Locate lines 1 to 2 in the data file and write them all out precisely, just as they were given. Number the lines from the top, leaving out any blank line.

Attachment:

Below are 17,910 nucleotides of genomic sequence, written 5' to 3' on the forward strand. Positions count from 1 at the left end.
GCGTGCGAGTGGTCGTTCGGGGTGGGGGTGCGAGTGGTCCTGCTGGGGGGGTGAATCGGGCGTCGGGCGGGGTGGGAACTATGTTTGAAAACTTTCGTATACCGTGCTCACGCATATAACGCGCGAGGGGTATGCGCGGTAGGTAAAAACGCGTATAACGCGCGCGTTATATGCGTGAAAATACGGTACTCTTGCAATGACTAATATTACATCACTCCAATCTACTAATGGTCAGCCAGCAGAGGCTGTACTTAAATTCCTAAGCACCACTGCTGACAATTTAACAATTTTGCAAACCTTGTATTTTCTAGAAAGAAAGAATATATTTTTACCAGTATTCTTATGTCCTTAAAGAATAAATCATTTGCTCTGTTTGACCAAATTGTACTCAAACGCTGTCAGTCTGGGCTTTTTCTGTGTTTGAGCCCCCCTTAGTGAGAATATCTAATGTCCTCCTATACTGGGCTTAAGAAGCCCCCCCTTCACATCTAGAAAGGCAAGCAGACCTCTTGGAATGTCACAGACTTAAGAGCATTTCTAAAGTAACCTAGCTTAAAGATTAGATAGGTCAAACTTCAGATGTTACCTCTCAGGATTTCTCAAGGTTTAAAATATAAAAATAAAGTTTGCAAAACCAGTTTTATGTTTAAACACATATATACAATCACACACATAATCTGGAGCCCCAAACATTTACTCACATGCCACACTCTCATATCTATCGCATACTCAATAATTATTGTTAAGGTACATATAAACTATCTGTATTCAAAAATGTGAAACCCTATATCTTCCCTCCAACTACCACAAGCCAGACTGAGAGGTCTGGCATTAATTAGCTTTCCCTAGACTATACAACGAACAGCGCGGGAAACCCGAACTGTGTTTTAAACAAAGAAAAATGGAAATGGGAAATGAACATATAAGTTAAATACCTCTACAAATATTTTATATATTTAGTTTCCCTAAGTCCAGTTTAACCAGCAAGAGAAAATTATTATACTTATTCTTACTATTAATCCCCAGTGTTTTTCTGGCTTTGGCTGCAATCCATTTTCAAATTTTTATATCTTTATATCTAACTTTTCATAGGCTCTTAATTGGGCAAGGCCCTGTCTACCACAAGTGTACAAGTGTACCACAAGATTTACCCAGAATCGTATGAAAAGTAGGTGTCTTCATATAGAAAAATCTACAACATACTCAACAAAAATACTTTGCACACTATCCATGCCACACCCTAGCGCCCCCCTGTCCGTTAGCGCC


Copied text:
Below are 17,910 nucleotides of genomic sequence, written 5' to 3' on the forward strand. Positions count from 1 at the left end.
GCGTGCGAGTGGTCGTTCGGGGTGGGGGTGCGAGTGGTCCTGCTGGGGGGGTGAATCGGGCGTCGGGCGGGGTGGGAACTATGTTTGAAAACTTTCGTATACCGTGCTCACGCATATAACGCGCGAGGGGTATGCGCGGTAGGTAAAAACGCGTATAACGCGCGCGTTATATGCGTGAAAATACGGTACTCTTGCAATGACTAATATTACATCACTCCAATCTACTAATGGTCAGCCAGCAGAGGCTGTACTTAAATTCCTAAGCACCACTGCTGACAATTTAACAATTTTGCAAACCTTGTATTTTCTAGAAAGAAAGAATATATTTTTACCAGTATTCTTATGTCCTTAAAGAATAAATCATTTGCTCTGTTTGACCAAATTGTACTCAAACGCTGTCAGTCTGGGCTTTTTCTGTGTTTGAGCCCCCCTTAGTGAGAATATCTAATGTCCTCCTATACTGGGCTTAAGAAGCCCCCCCTTCACATCTAGAAAGGCAAGCAGACCTCTTGGAATGTCACAGACTTAAGAGCATTTCTAAAGTAACCTAGCTTAAAGATTAGATAGGTCAAACTTCAGATGTTACCTCTCAGGATTTCTCAAGGTTTAAAATATAAAAATAAAGTTTGCAAAACCAGTTTTATGTTTAAACACATATATACAATCACACACATAATCTGGAGCCCCAAACATTTACTCACATGCCACACTCTCATATCTATCGCATACTCAATAATTATTGTTAAGGTACATATAAACTATCTGTATTCAAAAATGTGAAACCCTATATCTTCCCTCCAACTACCACAAGCCAGACTGAGAGGTCTGGCATTAATTAGCTTTCCCTAGACTATACAACGAACAGCGCGGGAAACCCGAACTGTGTTTTAAACAAAGAAAAATGGAAATGGGAAATGAACATATAAGTTAAATACCTCTACAAATATTTTATATATTTAGTTTCCCTAAGTCCAGTTTAACCAGCAAGAGAAAATTATTATACTTATTCTTACTATTAATCCCCAGTGTTTTTCTGGCTTTGGCTGCAATCCATTTTCAAATTTTTATATCTTTATATCTAACTTTTCATAGGCTCTTAATTGGGCAAGGCCCTGTCTACCACAAGTGTACAAGTGTACCACAAGATTTACCCAGAATCGTATGAAAAGTAGGTGTCTTCATATAGAAAAATCTACAACATACTCAACAAAAATACTTTGCACACTATCCATGCCACACCCTAGCGCCCCCCTGTCCGTTAGCGCC